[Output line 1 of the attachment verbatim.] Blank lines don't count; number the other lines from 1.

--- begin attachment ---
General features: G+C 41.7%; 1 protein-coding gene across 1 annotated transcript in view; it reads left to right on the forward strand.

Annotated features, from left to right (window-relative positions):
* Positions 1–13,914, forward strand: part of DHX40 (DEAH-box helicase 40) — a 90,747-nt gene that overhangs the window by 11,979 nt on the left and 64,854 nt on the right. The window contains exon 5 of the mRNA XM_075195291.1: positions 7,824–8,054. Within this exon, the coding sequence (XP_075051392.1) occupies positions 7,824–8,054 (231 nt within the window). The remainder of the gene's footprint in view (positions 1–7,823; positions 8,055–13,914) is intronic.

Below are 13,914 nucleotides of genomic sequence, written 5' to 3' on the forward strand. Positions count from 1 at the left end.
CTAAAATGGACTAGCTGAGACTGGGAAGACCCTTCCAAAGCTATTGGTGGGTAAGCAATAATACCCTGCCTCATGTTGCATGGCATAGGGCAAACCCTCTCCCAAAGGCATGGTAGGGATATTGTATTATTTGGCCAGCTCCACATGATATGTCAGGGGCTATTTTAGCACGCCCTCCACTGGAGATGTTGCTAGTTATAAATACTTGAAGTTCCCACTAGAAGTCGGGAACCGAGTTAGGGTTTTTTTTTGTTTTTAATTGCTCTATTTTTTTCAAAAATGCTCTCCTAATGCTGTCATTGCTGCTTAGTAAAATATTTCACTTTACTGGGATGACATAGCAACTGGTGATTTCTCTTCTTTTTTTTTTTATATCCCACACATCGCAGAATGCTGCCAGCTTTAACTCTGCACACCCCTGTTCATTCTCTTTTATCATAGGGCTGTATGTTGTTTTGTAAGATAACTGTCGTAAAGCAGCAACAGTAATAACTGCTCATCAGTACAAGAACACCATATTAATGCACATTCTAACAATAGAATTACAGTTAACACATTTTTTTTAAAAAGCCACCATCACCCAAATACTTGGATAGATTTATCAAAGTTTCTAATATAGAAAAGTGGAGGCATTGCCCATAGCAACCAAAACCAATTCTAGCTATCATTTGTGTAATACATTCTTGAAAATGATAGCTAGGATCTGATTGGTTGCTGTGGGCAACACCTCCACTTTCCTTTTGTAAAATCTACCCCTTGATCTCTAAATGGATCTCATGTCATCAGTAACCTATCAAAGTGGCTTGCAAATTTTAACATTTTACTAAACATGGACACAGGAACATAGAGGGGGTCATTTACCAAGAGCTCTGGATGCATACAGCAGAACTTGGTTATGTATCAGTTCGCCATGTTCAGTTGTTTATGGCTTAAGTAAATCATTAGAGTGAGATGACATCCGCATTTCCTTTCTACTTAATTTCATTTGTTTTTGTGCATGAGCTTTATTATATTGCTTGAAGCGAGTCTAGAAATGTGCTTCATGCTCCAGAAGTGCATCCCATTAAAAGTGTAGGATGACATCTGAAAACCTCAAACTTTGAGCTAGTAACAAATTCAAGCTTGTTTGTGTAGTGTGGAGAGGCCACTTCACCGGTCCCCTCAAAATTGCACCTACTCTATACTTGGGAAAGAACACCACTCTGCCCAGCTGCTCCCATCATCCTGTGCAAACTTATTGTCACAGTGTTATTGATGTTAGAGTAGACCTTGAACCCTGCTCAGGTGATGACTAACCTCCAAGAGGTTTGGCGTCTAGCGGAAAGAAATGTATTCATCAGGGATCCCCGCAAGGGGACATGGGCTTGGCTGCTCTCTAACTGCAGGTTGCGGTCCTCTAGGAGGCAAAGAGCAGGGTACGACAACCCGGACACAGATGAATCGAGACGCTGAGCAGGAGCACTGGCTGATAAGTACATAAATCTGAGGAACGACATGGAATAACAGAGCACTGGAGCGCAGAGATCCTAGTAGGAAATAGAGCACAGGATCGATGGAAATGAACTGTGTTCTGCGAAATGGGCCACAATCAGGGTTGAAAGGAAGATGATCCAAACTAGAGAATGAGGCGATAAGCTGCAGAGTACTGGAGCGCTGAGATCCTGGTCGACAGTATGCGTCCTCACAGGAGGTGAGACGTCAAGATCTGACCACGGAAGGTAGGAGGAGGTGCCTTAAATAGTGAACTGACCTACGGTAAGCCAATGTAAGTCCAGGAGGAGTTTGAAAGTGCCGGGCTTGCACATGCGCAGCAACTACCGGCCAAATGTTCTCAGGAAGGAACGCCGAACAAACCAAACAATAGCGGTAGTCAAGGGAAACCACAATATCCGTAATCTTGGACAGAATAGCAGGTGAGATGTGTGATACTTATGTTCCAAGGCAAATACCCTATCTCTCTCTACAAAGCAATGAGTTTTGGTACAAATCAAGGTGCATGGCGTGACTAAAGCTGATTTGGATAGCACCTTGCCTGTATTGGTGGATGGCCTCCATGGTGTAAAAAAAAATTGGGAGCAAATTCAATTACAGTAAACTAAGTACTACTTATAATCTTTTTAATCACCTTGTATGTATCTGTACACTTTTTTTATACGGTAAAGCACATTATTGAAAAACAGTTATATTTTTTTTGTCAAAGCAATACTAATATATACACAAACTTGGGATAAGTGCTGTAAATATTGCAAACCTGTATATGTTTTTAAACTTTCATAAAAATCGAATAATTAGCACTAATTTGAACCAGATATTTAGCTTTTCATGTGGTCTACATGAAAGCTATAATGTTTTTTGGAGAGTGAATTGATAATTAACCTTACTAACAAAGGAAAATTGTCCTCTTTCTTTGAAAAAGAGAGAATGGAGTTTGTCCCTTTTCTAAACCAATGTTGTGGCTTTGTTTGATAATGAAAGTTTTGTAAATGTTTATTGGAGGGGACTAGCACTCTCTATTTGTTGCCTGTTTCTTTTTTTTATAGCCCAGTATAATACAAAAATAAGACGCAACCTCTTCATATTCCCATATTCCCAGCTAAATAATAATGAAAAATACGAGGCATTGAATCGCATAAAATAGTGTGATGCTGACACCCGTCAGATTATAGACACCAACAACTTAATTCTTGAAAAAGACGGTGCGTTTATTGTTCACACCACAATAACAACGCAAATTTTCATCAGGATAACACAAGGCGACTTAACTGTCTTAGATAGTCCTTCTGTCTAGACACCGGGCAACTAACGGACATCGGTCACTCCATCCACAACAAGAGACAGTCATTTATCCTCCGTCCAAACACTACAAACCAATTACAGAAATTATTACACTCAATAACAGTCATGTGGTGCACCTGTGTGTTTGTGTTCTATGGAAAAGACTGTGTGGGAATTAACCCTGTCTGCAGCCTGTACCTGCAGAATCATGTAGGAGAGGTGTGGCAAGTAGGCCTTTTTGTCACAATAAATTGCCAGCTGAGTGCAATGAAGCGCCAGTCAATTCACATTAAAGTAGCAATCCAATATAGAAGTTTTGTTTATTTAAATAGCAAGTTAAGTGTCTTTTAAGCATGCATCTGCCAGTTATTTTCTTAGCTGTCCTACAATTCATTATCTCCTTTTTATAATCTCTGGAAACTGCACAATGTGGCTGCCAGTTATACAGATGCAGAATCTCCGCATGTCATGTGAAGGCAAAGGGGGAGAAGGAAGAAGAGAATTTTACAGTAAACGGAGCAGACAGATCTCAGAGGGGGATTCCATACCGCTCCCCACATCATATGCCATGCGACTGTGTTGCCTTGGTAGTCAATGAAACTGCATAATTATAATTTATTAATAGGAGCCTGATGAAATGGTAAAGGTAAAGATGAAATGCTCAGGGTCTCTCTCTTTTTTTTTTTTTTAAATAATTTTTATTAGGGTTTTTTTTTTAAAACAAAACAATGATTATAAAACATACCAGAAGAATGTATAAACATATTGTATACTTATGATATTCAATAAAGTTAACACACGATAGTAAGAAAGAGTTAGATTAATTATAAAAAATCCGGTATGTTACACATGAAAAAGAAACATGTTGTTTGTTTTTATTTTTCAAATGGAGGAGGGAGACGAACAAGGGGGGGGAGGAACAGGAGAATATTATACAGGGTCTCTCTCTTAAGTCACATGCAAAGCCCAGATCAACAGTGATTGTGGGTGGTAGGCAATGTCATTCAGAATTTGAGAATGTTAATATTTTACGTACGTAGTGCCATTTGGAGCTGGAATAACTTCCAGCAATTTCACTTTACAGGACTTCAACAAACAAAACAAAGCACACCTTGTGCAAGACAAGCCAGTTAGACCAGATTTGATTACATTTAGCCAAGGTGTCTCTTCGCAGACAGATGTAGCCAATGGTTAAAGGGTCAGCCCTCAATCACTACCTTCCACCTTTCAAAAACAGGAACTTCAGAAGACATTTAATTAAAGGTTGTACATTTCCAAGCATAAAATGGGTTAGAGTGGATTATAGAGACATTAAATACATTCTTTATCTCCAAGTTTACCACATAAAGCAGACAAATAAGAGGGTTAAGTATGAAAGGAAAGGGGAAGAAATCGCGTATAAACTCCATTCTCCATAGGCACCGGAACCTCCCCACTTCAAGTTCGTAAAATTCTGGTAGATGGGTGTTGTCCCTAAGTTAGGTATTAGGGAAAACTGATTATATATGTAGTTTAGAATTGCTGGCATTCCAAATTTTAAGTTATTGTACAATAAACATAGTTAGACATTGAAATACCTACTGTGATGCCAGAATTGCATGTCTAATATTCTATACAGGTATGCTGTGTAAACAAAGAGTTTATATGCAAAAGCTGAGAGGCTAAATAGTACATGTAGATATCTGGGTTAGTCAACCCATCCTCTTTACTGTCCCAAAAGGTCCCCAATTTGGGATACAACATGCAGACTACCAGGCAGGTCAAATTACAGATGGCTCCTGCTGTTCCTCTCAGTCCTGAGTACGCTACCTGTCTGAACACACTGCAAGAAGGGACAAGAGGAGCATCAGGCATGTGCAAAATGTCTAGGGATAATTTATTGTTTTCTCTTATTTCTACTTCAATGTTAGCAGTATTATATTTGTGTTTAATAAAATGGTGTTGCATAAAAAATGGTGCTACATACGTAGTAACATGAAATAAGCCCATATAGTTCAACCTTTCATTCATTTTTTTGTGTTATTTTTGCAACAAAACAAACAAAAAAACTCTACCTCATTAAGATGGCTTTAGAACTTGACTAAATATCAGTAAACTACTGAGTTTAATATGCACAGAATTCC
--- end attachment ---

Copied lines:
General features: G+C 41.7%; 1 protein-coding gene across 1 annotated transcript in view; it reads left to right on the forward strand.